Ask A Scientist
Why do you chew gum when you are going down in altitude on a plane?
Asked by: Audrey Burke
School: Seton Catholic at All Saints School
Teacher: Mr. Martinkovic
Hobbies/Interests: Swimming, piano, soccer and tennis
Career Interest: Artist or teacher
Answer from Douglas W. Green, EdD
Adjunct Lecturer, Binghamton University
Research area: Leadership, Learning Theory and Social Media
Interests/hobbies: Playing my banjo, biking, golf and reading
Family: Daugher Lena, age 27, who is an animator for Nickelodeon in New York City
Web page address: Check out Doug's blog, a site for educators who don't have as much time to read as he does http://www.drdouggreen.com
The answer involves an understanding of air pressure and human anatomy. The air around us is composed of invisible gas molecules in constant motion. They create pressure as they bounce off of solid and liquid matter like the surface of the Earth and our bodies. As you get father away from the Earth’s surface, air molecules are less concentrated so air pressure decreases. In order to make airplane rides possible, modern aircraft are designed to keep the pressure inside close to the pressure on the ground. If pressure gets too low inside the airplane, you would suffer or even die.
The airport you start from is likely to be at a different altitude than the airport your arrive at. Even airports at the same altitude are likely to have different air pressure since it changes with the local weather. The air pressure control system in the airplane gradually changes the pressure in the cabin during your flight. For most of your body this in not a problem. One part for your body, however, contains a closed column of air. It is called the eustachian (yoo stay’ shun) tube. You have two, and they go from inside your nose to your middle ear. Their purpose is to keep the pressure inside your ear equal to the pressure outside your body. This prevents painful earaches and hearing loss. Normally these tubes are closed. As the pressure changes outside, these tubes need to open to keep the pressure in your middle ear equal to the surrounding air pressure. This happens when you open your mouth wide like when you yawn. Chewing gum, or anything else causes them to open, and so can swallowing. When they open and pressure equalizes, you are likely to hear a pop.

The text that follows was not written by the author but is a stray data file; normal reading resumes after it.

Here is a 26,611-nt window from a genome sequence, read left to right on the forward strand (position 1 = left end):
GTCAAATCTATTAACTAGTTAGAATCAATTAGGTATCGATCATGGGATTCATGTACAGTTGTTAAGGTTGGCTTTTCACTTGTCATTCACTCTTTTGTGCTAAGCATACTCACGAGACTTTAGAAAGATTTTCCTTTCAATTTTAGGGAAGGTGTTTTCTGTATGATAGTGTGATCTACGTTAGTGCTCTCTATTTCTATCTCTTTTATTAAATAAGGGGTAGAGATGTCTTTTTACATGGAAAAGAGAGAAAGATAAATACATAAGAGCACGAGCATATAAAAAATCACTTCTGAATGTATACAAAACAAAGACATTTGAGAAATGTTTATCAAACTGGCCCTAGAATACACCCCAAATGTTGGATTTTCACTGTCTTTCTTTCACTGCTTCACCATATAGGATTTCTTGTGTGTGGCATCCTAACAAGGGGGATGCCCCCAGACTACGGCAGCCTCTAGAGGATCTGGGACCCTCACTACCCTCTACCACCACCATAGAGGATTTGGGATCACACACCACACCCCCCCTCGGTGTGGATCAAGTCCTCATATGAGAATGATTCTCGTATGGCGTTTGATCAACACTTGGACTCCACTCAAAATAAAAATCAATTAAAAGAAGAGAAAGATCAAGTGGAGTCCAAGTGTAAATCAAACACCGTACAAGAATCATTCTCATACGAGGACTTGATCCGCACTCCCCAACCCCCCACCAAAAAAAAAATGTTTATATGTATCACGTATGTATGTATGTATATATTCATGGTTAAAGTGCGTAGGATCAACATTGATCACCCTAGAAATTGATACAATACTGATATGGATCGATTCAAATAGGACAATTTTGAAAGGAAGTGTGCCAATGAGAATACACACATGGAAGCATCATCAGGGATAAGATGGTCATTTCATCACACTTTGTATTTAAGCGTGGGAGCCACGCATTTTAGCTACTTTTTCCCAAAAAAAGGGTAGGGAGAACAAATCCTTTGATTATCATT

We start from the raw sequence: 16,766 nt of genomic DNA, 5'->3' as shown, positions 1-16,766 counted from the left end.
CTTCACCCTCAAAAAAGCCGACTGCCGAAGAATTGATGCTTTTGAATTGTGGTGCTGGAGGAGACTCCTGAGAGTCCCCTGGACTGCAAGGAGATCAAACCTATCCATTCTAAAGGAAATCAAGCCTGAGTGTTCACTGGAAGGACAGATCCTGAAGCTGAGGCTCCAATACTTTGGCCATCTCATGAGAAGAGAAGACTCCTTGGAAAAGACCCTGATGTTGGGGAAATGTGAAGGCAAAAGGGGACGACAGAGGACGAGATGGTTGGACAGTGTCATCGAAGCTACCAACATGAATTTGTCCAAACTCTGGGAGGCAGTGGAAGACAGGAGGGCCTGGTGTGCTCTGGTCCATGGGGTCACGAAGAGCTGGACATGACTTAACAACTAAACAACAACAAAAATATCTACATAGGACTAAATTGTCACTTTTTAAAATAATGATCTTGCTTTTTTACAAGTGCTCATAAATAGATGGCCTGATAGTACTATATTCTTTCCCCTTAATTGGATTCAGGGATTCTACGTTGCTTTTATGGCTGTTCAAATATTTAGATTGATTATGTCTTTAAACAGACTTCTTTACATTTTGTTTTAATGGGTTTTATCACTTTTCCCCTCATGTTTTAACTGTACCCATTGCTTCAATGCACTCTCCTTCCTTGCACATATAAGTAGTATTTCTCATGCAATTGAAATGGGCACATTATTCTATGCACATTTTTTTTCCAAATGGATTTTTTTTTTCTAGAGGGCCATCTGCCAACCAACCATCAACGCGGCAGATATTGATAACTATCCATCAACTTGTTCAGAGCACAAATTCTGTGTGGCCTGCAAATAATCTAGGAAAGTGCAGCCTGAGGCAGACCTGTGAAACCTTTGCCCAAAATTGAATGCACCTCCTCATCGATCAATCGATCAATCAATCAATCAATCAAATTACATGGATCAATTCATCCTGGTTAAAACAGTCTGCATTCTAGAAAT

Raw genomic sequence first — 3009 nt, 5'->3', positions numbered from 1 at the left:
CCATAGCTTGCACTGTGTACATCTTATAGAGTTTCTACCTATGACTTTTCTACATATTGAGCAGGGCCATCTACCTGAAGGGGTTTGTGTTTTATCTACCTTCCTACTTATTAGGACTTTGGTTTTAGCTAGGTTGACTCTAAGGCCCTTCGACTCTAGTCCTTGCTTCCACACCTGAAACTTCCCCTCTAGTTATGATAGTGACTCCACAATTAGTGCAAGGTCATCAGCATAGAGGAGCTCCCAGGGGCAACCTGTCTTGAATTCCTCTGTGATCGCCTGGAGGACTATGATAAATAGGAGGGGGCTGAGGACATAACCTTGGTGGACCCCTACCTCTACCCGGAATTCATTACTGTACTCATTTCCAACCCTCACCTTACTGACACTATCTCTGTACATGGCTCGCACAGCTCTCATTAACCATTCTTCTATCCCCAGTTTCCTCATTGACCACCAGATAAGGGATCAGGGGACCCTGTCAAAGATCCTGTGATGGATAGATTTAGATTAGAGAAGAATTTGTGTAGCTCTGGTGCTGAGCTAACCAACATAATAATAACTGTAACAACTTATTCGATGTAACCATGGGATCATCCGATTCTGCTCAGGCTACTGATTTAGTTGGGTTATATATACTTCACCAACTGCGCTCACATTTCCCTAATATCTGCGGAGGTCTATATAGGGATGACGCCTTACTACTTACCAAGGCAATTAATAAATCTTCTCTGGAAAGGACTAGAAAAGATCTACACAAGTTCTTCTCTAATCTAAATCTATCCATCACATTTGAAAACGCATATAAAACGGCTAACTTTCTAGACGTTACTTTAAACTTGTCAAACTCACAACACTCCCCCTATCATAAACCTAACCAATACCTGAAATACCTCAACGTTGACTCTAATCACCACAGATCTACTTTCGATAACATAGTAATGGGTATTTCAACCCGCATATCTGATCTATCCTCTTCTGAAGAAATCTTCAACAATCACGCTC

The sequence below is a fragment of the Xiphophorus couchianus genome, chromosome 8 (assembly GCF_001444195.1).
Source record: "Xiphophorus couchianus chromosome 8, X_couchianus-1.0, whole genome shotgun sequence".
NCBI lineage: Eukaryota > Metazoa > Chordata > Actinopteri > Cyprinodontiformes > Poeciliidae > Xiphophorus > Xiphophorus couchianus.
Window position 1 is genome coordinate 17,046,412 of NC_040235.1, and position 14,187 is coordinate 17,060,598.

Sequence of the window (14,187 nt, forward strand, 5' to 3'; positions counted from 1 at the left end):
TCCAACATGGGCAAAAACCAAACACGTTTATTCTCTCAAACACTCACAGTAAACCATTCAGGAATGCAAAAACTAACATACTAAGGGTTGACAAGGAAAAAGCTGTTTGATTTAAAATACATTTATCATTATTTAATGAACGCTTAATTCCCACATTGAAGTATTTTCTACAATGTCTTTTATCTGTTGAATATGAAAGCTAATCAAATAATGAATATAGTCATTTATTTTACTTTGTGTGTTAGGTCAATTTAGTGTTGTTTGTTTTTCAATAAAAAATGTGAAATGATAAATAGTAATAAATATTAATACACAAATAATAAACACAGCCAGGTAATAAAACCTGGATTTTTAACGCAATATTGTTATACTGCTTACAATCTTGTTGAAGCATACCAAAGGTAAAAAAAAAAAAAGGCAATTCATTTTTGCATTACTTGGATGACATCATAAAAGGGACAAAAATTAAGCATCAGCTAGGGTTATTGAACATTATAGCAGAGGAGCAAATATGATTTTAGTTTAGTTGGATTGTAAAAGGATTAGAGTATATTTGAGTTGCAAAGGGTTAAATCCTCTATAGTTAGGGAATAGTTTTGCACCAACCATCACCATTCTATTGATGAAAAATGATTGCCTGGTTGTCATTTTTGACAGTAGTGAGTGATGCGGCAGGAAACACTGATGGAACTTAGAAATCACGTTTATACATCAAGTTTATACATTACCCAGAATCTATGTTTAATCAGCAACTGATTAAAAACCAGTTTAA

Airplanes aren’t the only place where this happens. If you drive in the mountains, pressure will decrease as you go up. If you start to feel the pressure build up in your ear, be sure to do what it takes to open your eustachian tubes. If you dive far enough under water, the pressure of the water will cause the same problem, so be ready.
So chewing gum can help avoid earaches and some temporary hearing loss while flying, but you don't have to be a gum chewer. For diagrams and pictures of these important parts of your anatomy, enter this address in your internet browser: http://bit.ly/HvcpF2
Dr. Doug Green blogs at DrDougGreen.com for educators and parents who don't have as much time to read and surf as he does.